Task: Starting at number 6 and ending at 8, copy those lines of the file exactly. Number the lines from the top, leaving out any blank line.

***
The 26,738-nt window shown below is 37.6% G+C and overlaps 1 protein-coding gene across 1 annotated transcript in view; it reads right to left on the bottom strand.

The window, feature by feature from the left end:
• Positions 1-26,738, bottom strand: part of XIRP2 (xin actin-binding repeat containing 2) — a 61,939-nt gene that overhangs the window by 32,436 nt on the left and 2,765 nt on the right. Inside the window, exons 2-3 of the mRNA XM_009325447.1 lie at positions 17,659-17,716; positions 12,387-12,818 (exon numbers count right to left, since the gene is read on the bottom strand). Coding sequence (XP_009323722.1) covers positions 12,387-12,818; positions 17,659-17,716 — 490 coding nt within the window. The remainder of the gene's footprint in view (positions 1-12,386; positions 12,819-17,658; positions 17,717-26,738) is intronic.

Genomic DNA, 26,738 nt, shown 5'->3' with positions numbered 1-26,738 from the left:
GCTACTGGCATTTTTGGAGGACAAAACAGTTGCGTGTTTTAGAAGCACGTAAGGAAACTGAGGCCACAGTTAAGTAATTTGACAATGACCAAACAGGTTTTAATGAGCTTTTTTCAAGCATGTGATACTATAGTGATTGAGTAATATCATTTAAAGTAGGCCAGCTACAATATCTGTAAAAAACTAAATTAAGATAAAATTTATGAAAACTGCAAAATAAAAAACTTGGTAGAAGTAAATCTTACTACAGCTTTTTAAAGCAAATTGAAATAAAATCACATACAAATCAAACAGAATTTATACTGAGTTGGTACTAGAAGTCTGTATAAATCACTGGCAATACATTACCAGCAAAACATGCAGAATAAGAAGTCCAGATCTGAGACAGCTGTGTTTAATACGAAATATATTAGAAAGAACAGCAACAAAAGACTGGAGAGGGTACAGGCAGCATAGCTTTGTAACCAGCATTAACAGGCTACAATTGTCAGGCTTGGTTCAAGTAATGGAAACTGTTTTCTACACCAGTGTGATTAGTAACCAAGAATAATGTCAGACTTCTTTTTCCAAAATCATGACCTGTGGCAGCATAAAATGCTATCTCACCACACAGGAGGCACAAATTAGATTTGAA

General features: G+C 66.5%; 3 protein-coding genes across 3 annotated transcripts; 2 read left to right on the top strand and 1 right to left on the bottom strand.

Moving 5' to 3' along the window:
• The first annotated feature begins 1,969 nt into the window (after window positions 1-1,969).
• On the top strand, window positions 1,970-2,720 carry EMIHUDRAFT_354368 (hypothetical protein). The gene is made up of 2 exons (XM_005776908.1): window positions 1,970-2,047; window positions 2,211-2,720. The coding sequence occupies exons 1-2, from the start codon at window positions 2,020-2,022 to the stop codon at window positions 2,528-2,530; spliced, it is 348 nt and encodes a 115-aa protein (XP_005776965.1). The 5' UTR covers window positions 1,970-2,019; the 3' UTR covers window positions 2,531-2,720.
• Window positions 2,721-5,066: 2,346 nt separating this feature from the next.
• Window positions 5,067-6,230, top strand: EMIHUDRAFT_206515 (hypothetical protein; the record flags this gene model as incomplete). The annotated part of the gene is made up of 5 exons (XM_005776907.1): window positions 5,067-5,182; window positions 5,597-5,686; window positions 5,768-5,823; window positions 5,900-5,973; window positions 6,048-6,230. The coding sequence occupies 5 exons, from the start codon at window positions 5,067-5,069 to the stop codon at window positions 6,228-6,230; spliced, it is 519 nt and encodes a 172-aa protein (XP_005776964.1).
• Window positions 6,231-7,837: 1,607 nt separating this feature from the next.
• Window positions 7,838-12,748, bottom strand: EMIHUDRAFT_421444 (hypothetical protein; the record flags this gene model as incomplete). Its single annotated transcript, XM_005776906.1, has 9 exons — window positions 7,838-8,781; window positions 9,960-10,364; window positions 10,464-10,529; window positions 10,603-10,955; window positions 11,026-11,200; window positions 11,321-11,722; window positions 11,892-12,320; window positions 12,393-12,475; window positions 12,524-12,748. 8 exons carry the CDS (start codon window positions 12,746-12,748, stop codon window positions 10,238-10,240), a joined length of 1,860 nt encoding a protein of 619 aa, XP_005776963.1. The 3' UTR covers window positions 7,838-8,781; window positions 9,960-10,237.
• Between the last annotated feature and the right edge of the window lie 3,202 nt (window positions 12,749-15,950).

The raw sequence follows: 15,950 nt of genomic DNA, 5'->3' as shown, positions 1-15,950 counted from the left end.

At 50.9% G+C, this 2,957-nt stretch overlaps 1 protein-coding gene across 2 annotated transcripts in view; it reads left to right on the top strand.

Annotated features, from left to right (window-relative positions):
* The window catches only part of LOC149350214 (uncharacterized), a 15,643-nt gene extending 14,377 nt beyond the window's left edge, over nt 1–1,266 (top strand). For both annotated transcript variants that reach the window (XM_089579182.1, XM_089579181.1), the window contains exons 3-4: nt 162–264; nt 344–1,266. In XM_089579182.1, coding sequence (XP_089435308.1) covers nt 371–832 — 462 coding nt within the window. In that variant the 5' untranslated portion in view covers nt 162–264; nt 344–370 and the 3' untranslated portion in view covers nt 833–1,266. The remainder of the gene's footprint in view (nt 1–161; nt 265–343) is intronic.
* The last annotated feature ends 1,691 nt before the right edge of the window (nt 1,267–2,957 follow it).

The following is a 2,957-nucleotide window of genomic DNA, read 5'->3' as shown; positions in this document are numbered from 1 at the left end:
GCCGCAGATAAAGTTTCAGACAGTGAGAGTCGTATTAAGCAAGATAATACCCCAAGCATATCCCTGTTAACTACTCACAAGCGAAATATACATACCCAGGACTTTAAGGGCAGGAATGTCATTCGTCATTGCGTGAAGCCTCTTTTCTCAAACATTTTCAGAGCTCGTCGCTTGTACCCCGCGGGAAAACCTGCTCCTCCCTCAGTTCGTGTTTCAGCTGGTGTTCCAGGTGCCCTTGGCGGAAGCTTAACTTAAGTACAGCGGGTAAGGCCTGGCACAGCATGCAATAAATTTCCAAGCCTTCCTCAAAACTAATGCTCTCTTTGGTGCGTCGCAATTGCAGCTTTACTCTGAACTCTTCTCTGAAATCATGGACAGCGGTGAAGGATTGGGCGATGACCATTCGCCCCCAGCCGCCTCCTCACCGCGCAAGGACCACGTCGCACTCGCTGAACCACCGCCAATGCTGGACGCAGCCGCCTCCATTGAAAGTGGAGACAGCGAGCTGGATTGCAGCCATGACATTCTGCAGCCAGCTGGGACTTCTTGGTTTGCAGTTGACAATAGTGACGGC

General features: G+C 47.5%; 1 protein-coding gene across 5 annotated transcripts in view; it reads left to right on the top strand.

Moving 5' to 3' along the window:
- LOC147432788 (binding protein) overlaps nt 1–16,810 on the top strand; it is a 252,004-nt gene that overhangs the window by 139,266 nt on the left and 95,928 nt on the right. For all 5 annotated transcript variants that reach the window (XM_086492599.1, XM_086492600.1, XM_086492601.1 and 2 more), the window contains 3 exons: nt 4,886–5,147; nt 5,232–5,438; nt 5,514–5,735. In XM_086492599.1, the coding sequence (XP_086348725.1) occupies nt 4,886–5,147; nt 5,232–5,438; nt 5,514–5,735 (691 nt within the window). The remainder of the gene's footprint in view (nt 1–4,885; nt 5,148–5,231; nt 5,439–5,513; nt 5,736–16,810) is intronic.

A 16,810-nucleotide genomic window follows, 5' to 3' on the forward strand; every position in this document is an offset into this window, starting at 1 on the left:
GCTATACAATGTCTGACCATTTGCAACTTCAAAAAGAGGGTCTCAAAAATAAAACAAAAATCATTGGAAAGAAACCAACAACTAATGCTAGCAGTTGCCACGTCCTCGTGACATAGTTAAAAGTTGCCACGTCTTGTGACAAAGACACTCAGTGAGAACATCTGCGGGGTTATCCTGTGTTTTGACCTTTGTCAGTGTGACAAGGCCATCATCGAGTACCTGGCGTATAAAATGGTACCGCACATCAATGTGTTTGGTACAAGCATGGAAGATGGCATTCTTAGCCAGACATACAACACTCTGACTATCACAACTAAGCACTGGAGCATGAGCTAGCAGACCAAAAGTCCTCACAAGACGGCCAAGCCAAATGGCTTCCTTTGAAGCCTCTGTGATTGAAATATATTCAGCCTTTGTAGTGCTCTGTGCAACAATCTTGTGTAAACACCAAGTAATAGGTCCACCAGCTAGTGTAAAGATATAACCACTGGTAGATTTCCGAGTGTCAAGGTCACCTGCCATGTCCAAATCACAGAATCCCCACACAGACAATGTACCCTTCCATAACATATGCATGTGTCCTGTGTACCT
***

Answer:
General features: G+C 66.5%; 3 protein-coding genes across 3 annotated transcripts; 2 read left to right on the top strand and 1 right to left on the bottom strand.

Moving 5' to 3' along the window:
• The first annotated feature begins 1,969 nt into the window (after window positions 1-1,969).